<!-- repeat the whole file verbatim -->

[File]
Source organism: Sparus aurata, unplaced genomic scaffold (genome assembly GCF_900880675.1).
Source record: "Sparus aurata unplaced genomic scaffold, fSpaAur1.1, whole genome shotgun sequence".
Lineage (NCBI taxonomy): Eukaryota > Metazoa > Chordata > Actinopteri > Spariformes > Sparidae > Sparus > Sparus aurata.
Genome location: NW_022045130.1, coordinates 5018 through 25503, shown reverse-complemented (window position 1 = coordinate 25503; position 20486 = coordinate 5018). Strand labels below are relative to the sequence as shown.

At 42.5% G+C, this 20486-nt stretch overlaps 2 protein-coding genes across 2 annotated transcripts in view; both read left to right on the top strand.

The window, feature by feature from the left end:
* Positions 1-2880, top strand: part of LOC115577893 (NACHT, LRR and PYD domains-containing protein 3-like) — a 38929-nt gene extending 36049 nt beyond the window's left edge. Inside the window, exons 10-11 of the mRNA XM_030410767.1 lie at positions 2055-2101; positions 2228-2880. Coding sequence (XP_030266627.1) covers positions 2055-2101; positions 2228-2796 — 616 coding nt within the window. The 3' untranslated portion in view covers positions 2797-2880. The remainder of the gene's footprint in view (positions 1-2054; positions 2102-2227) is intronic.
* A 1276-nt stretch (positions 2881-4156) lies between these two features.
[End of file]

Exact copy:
Source organism: Sparus aurata, unplaced genomic scaffold (genome assembly GCF_900880675.1).
Source record: "Sparus aurata unplaced genomic scaffold, fSpaAur1.1, whole genome shotgun sequence".
Lineage (NCBI taxonomy): Eukaryota > Metazoa > Chordata > Actinopteri > Spariformes > Sparidae > Sparus > Sparus aurata.
Genome location: NW_022045130.1, coordinates 5018 through 25503, shown reverse-complemented (window position 1 = coordinate 25503; position 20486 = coordinate 5018). Strand labels below are relative to the sequence as shown.

At 42.5% G+C, this 20486-nt stretch overlaps 2 protein-coding genes across 2 annotated transcripts in view; both read left to right on the top strand.

The window, feature by feature from the left end:
* Positions 1-2880, top strand: part of LOC115577893 (NACHT, LRR and PYD domains-containing protein 3-like) — a 38929-nt gene extending 36049 nt beyond the window's left edge. Inside the window, exons 10-11 of the mRNA XM_030410767.1 lie at positions 2055-2101; positions 2228-2880. Coding sequence (XP_030266627.1) covers positions 2055-2101; positions 2228-2796 — 616 coding nt within the window. The 3' untranslated portion in view covers positions 2797-2880. The remainder of the gene's footprint in view (positions 1-2054; positions 2102-2227) is intronic.
* A 1276-nt stretch (positions 2881-4156) lies between these two features.